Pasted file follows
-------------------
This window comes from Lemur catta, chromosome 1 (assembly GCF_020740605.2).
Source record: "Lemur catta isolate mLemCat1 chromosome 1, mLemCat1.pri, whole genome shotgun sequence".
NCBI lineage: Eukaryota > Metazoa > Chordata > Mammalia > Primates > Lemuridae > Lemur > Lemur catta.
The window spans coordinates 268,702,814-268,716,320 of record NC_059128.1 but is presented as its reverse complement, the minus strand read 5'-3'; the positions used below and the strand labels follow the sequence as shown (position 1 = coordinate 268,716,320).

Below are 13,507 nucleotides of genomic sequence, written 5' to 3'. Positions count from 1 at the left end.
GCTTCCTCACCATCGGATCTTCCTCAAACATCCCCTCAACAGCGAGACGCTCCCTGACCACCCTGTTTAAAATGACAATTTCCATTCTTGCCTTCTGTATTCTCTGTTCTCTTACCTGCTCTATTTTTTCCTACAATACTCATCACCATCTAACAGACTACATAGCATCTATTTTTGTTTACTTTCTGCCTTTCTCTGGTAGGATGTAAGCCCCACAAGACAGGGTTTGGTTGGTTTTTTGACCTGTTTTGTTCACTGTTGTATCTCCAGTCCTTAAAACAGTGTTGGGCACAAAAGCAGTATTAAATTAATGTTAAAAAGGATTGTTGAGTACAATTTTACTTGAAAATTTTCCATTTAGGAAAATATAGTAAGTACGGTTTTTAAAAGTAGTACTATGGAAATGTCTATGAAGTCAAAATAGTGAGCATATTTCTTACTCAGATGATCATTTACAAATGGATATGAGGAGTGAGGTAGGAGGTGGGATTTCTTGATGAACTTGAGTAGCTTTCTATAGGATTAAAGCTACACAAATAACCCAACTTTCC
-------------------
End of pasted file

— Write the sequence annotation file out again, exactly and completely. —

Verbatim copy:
This window comes from Lemur catta, chromosome 1 (assembly GCF_020740605.2).
Source record: "Lemur catta isolate mLemCat1 chromosome 1, mLemCat1.pri, whole genome shotgun sequence".
NCBI lineage: Eukaryota > Metazoa > Chordata > Mammalia > Primates > Lemuridae > Lemur > Lemur catta.
The window spans coordinates 268,702,814-268,716,320 of record NC_059128.1 but is presented as its reverse complement, the minus strand read 5'-3'; the positions used below and the strand labels follow the sequence as shown (position 1 = coordinate 268,716,320).

Below are 13,507 nucleotides of genomic sequence, written 5' to 3'. Positions count from 1 at the left end.
GCTTCCTCACCATCGGATCTTCCTCAAACATCCCCTCAACAGCGAGACGCTCCCTGACCACCCTGTTTAAAATGACAATTTCCATTCTTGCCTTCTGTATTCTCTGTTCTCTTACCTGCTCTATTTTTTCCTACAATACTCATCACCATCTAACAGACTACATAGCATCTATTTTTGTTTACTTTCTGCCTTTCTCTGGTAGGATGTAAGCCCCACAAGACAGGGTTTGGTTGGTTTTTTGACCTGTTTTGTTCACTGTTGTATCTCCAGTCCTTAAAACAGTGTTGGGCACAAAAGCAGTATTAAATTAATGTTAAAAAGGATTGTTGAGTACAATTTTACTTGAAAATTTTCCATTTAGGAAAATATAGTAAGTACGGTTTTTAAAAGTAGTACTATGGAAATGTCTATGAAGTCAAAATAGTGAGCATATTTCTTACTCAGATGATCATTTACAAATGGATATGAGGAGTGAGGTAGGAGGTGGGATTTCTTGATGAACTTGAGTAGCTTTCTATAGGATTAAAGCTACACAAATAACCCAACTTTCC